August 28, 2012 1 Comment
- The fact that the jury didn’t really seem to understand the laws they were applying in the Apple verdict (albeit, this didn’t materially affect the outcome) doesn’t give me much confidence that my original glib, ill-informed assessment – that law is recognizing and protecting Apple’s claim to have patented shiny black rectangles that light up and do cool stuff when you touch them – was incorrect.
- This guy seems happy about the Lance Armstrong thing: “Just when we’re convinced the legal system does not work…”. Sorry but what ‘legal system’? This appears to be one private organization lecturing some guy and arrogating to itself the right to ‘strip’ (whatever that means) him of awards he won in the past from some other private organization. I think that at some point we are going to have to either make peace with the fact that athletes ingest things that they think will help them do athletics better, or give up athletics altogether. What is the end state of all this monitoring and sanctioning I wonder? What will the drug-police need to do in the year 2500, when we have nanotech, genetic engineering, bionic bodies, etc.?
- I tend to agree with Matthew Yglesias that the Fed appears to be acting as if “the reigning dogma is that if inflation were to go from 2 percent to 3 or 4 percent that long-term expectations might become “unanchored” and drift higher and higher”. He’d probably convince me to be as mad at the Fed as he is for not doing QE3, QE4, QE[N], …, QE[N^2], …, QE[aleph_0], … – or whatever it is he thinks they should do – if he could convince me they’re actually wrong about that. He says there’s ‘no evidence’ that it’s true (how could there be, even in principle?) but doesn’t seem to realize that doesn’t constitute an actual counterargument.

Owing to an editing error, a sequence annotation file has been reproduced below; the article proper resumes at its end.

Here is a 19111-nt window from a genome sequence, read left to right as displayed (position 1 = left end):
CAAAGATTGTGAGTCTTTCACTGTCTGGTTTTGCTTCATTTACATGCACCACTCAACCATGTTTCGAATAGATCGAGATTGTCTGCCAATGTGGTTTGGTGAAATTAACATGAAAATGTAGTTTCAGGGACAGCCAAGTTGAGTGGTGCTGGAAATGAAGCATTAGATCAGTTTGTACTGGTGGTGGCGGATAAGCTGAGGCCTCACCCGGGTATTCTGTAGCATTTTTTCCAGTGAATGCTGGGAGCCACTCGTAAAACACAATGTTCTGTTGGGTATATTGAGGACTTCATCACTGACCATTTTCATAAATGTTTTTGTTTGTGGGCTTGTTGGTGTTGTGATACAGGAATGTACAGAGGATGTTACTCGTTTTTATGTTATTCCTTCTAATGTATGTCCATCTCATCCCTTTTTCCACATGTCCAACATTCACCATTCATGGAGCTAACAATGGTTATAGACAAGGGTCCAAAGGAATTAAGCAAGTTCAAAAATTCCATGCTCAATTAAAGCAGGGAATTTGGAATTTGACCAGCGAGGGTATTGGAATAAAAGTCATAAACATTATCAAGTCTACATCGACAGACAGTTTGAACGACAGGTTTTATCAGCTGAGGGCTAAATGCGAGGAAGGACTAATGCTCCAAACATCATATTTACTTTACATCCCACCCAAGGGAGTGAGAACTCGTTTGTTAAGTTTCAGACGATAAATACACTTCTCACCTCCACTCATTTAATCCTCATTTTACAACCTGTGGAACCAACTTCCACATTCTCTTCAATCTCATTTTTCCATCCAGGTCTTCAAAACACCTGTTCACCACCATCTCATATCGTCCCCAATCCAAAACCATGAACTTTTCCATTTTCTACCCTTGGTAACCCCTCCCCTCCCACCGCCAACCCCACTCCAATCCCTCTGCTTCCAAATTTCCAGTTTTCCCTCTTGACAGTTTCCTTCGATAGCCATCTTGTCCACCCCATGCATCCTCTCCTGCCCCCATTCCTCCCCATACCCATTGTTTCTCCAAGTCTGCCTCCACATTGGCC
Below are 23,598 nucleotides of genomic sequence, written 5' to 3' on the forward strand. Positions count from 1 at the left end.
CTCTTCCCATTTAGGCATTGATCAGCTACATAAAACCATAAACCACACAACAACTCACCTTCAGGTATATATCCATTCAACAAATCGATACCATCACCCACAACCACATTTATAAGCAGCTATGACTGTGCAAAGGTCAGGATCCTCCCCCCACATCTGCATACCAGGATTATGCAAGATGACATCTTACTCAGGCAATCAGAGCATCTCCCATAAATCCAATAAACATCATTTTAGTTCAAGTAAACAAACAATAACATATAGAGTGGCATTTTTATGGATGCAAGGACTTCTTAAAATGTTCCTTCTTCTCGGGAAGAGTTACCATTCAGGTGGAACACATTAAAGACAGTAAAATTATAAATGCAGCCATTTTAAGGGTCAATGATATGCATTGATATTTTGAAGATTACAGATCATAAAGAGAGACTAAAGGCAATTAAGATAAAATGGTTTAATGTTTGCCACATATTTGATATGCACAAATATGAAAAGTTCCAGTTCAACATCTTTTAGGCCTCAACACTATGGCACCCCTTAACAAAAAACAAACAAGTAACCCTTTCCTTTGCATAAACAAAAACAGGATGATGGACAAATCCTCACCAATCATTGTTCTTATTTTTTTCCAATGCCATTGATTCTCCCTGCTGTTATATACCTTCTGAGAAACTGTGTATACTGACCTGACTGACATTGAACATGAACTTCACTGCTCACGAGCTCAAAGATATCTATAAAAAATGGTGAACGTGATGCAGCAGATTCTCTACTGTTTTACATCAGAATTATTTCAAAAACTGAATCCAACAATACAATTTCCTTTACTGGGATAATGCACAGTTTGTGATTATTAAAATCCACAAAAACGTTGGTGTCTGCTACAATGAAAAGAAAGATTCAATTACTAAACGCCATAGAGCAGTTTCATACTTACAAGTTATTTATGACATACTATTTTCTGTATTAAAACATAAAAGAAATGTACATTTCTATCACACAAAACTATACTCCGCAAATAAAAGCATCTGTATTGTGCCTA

- Relatedly, Sheldon Richman on Yglesias on Bastiat.
- ‘Economic liberties’ are civil liberties.
- Daniel Larison isn’t any more impressed with the D’Souza Obama-as-anticolonialist thesis than I am.
- Steven Landsburg on the 1972 Democratic convention.
- I think Old Spice was my third- or fourth-favorite Spice Girl. Maybe I’m misremembering.
- Things you once wondered but then forgot to keep wondering: Why does their handwriting go bad in the movie Primer?
- Kevin Drum reads people who chalk up the high cost of government-commissioned civil engineering projects to things like overly-complex and -specific procurement rules – rules meant to avoid the prevous situation where the contractor ripped off the government. Since the government rules are so complicated, you see, the government (and contractors) need to involve all sorts of ‘consultants who consultant with consultants and advisers who advise advisers’, and meanwhile, small contractors and competition are priced out. How does Kevin Drum summarize this problem? Among other things: ‘small government obsession’. Of course! I know when I think of hundreds of pages of bureaucratic rules and giant budgets for consultants to interpret them, ‘small government obsession’ is the first culprit that comes to mind.
- Matt Levine explains why just because you loaned (fixed-rate) money during a time period when LIBOR was being manipulated downward doesn’t mean you got cheated out of interest. Important lesson therein on what ‘market price’ means. Of course, if you bought fixed-rate notes and hedged their interest-rate risk by overlaying a swap linked to LIBOR, you’re in business. And there are a lot of those swaps.
- Simon Grey asks an astute question: Where’s Whoopi?
- Sandmonkey on Egypt. Sounds like the whole ‘Arab spring’ thing is doin’ swell.
- Another one of these things: Newt Gingrich speaks of food stamps (and Ronald Reagan spoke of a ‘welfare queen’), these things made Chris Matthews instantly think of black people, so Chris Matthews calls those other guys (not him) racist.